Kirsten Adam

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The visual world around us is beautiful and complex, but our brains have a limited processing capacity. To achieve our goals, we need to select only a subset of information to pay attention to and remember. My lab uses cognitive neuroscience methods (EEG, fMRI) and innovative behavioral measures to address central questions about how we succeed (and fail) at deploying our limited attentional resources.  For example, how do we successfully ignore irrelevant information that competes for our limited attention? How can we best detect (and correct) failures of attention that cascade into failures of memory?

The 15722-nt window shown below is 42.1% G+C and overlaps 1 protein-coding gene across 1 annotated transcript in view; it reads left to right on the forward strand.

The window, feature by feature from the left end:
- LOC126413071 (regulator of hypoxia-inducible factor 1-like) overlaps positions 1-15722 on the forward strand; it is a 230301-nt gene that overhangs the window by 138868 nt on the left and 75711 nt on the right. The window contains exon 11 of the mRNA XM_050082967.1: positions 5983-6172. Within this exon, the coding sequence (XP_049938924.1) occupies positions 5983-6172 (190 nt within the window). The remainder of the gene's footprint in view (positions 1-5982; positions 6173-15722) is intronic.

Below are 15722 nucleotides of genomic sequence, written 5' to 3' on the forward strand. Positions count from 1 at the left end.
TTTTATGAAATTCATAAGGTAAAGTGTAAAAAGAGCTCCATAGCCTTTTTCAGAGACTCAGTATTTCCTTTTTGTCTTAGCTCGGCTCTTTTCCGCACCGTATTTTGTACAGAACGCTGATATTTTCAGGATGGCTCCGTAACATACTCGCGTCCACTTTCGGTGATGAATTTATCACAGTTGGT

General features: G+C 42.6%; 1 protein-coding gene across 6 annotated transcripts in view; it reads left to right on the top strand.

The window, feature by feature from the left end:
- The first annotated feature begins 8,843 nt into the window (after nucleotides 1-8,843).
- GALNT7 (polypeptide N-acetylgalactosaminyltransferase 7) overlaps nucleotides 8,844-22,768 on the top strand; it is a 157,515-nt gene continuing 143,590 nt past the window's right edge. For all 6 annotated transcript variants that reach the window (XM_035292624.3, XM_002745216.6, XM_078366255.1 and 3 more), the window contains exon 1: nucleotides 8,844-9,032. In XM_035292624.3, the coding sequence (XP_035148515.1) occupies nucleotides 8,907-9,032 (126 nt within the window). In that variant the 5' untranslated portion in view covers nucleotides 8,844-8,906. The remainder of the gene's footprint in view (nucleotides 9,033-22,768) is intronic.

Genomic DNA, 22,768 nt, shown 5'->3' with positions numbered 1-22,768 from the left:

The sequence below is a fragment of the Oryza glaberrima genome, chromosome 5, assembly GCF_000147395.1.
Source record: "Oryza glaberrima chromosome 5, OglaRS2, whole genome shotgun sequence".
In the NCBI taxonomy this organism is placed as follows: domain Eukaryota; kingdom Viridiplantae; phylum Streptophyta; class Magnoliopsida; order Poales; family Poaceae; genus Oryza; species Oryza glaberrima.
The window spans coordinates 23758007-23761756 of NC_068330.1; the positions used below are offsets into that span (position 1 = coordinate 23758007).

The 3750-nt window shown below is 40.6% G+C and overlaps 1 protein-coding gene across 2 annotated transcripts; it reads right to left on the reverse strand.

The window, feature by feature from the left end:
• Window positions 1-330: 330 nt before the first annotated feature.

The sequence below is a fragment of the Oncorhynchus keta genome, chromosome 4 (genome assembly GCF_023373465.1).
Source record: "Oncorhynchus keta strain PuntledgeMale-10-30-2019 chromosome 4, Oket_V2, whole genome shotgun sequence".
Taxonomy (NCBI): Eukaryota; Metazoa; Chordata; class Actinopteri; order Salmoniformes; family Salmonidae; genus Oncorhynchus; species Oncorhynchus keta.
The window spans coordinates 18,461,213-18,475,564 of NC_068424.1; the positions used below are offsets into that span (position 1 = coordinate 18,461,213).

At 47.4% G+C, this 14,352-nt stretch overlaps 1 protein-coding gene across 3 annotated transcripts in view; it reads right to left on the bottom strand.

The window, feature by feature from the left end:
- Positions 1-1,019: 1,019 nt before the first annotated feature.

Research Areas

Visual working memory; Visuospatial attention; Attentional lapses; Cognitive neuroscience


Ph.D. in Cognitive Psychology, University of Chicago, 2018

M.S. in Cognitive Neuroscience, University of Oregon, 2014

B.A. in Biological Sciences, University of Notre Dame, 2012


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